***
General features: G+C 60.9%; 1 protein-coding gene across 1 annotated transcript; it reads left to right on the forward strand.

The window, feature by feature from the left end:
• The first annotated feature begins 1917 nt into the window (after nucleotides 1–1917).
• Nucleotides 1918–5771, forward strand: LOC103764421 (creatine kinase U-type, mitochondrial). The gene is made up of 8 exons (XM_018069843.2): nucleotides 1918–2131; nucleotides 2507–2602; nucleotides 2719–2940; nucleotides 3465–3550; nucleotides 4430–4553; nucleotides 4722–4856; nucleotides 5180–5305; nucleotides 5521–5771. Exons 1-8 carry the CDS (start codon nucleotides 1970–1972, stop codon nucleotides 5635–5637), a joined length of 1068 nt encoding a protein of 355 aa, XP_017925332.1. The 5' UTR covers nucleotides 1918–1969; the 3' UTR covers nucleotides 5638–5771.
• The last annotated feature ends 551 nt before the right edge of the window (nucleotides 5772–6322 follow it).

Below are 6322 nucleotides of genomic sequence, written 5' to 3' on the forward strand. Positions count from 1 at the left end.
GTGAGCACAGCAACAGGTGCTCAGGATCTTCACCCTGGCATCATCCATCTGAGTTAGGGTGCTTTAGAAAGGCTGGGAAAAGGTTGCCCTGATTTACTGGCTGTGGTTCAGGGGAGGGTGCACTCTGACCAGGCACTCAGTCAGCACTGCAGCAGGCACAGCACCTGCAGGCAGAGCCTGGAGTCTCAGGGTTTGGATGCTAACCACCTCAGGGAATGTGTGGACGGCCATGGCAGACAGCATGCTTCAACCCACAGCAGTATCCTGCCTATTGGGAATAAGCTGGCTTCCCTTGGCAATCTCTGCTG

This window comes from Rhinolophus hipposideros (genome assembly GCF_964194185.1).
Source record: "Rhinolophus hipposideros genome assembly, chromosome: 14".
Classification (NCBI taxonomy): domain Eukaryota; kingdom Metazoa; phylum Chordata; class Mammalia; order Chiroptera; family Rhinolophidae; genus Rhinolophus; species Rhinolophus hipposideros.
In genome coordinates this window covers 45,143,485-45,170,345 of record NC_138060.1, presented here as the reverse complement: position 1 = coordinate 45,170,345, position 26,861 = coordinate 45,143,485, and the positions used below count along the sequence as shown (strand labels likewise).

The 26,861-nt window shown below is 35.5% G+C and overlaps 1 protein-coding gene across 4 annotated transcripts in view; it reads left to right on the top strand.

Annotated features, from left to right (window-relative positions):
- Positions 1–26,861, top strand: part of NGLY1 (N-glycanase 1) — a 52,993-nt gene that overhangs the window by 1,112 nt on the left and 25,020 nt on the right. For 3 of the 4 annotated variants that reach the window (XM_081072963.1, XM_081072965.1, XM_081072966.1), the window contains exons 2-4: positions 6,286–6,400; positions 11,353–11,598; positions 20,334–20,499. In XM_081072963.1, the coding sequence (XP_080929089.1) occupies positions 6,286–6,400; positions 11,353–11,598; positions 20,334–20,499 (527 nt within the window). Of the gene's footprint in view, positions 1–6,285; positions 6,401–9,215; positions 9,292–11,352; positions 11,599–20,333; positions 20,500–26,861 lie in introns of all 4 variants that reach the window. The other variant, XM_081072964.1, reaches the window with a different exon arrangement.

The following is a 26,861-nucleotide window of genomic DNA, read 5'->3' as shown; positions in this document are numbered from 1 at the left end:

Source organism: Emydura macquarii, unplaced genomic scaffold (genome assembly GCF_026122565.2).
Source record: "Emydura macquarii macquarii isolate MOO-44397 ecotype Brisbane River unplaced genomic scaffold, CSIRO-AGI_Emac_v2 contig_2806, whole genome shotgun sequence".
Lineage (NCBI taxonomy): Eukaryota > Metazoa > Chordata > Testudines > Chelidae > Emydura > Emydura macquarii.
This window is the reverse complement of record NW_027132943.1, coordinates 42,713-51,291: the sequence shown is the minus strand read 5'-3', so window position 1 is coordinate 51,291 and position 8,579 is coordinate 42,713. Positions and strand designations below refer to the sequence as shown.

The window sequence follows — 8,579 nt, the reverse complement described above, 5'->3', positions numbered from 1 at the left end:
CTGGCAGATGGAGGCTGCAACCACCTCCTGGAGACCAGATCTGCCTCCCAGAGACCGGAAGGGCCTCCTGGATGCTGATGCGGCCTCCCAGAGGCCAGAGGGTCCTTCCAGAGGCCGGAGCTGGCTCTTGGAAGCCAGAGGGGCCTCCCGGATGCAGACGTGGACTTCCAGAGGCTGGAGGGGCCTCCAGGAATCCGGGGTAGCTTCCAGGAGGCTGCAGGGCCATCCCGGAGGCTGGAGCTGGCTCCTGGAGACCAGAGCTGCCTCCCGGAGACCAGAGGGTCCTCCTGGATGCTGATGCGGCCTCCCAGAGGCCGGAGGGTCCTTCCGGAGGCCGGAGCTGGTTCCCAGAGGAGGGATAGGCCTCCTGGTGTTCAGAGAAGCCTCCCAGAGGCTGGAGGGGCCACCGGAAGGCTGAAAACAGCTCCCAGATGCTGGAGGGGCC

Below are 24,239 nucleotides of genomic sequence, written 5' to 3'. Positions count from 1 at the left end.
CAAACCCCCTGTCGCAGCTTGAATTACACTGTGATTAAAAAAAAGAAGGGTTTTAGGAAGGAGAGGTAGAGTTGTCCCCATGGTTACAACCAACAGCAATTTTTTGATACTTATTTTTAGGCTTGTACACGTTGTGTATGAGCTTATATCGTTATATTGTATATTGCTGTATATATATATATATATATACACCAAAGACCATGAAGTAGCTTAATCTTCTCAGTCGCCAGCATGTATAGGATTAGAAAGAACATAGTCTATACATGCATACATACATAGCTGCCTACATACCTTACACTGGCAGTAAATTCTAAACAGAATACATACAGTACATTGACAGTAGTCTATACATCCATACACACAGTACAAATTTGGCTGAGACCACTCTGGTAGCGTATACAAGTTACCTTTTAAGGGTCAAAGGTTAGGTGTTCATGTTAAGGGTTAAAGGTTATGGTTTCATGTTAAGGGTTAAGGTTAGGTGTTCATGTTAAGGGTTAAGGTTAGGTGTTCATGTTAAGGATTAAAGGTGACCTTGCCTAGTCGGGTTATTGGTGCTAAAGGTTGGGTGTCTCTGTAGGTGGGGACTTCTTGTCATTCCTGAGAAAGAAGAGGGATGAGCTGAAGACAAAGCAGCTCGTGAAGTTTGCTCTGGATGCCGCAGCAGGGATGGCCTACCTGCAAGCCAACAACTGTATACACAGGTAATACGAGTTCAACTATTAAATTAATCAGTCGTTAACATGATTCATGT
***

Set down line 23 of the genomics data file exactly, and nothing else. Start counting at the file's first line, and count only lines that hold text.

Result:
CAAACCCCCTGTCGCAGCTTGAATTACACTGTGATTAAAAAAAAGAAGGGTTTTAGGAAGGAGAGGTAGAGTTGTCCCCATGGTTACAACCAACAGCAATTTTTTGATACTTATTTTTAGGCTTGTACACGTTGTGTATGAGCTTATATCGTTATATTGTATATTGCTGTATATATATATATATATATACACCAAAGACCATGAAGTAGCTTAATCTTCTCAGTCGCCAGCATGTATAGGATTAGAAAGAACATAGTCTATACATGCATACATACATAGCTGCCTACATACCTTACACTGGCAGTAAATTCTAAACAGAATACATACAGTACATTGACAGTAGTCTATACATCCATACACACAGTACAAATTTGGCTGAGACCACTCTGGTAGCGTATACAAGTTACCTTTTAAGGGTCAAAGGTTAGGTGTTCATGTTAAGGGTTAAAGGTTATGGTTTCATGTTAAGGGTTAAGGTTAGGTGTTCATGTTAAGGGTTAAGGTTAGGTGTTCATGTTAAGGATTAAAGGTGACCTTGCCTAGTCGGGTTATTGGTGCTAAAGGTTGGGTGTCTCTGTAGGTGGGGACTTCTTGTCATTCCTGAGAAAGAAGAGGGATGAGCTGAAGACAAAGCAGCTCGTGAAGTTTGCTCTGGATGCCGCAGCAGGGATGGCCTACCTGCAAGCCAACAACTGTATACACAGGTAATACGAGTTCAACTATTAAATTAATCAGTCGTTAACATGATTCATGT